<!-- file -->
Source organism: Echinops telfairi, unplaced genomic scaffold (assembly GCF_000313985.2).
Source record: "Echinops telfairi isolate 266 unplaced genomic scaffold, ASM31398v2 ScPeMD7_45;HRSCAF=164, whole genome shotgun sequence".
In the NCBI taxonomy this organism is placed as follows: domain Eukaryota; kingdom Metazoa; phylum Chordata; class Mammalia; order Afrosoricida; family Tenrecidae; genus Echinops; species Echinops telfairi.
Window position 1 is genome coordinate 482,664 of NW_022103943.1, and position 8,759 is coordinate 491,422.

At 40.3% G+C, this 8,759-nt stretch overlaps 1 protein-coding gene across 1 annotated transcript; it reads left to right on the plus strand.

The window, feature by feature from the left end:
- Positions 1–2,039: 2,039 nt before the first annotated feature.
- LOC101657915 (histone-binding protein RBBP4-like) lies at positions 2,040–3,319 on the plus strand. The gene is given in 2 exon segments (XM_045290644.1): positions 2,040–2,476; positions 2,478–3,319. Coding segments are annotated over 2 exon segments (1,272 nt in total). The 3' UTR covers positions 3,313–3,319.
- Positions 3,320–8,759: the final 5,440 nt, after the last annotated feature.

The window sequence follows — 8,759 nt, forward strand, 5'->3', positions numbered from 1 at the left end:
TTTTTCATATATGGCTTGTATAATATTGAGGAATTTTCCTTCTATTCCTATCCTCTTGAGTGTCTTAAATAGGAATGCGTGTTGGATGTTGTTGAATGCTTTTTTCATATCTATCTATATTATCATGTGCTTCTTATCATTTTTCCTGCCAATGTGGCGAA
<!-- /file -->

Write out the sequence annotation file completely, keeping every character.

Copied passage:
Source organism: Echinops telfairi, unplaced genomic scaffold (assembly GCF_000313985.2).
Source record: "Echinops telfairi isolate 266 unplaced genomic scaffold, ASM31398v2 ScPeMD7_45;HRSCAF=164, whole genome shotgun sequence".
In the NCBI taxonomy this organism is placed as follows: domain Eukaryota; kingdom Metazoa; phylum Chordata; class Mammalia; order Afrosoricida; family Tenrecidae; genus Echinops; species Echinops telfairi.
Window position 1 is genome coordinate 482,664 of NW_022103943.1, and position 8,759 is coordinate 491,422.

At 40.3% G+C, this 8,759-nt stretch overlaps 1 protein-coding gene across 1 annotated transcript; it reads left to right on the plus strand.

The window, feature by feature from the left end:
- Positions 1–2,039: 2,039 nt before the first annotated feature.
- LOC101657915 (histone-binding protein RBBP4-like) lies at positions 2,040–3,319 on the plus strand. The gene is given in 2 exon segments (XM_045290644.1): positions 2,040–2,476; positions 2,478–3,319. Coding segments are annotated over 2 exon segments (1,272 nt in total). The 3' UTR covers positions 3,313–3,319.
- Positions 3,320–8,759: the final 5,440 nt, after the last annotated feature.

The window sequence follows — 8,759 nt, forward strand, 5'->3', positions numbered from 1 at the left end:
TTTTTCATATATGGCTTGTATAATATTGAGGAATTTTCCTTCTATTCCTATCCTCTTGAGTGTCTTAAATAGGAATGCGTGTTGGATGTTGTTGAATGCTTTTTTCATATCTATCTATATTATCATGTGCTTCTTATCATTTTTCCTGCCAATGTGGCGAA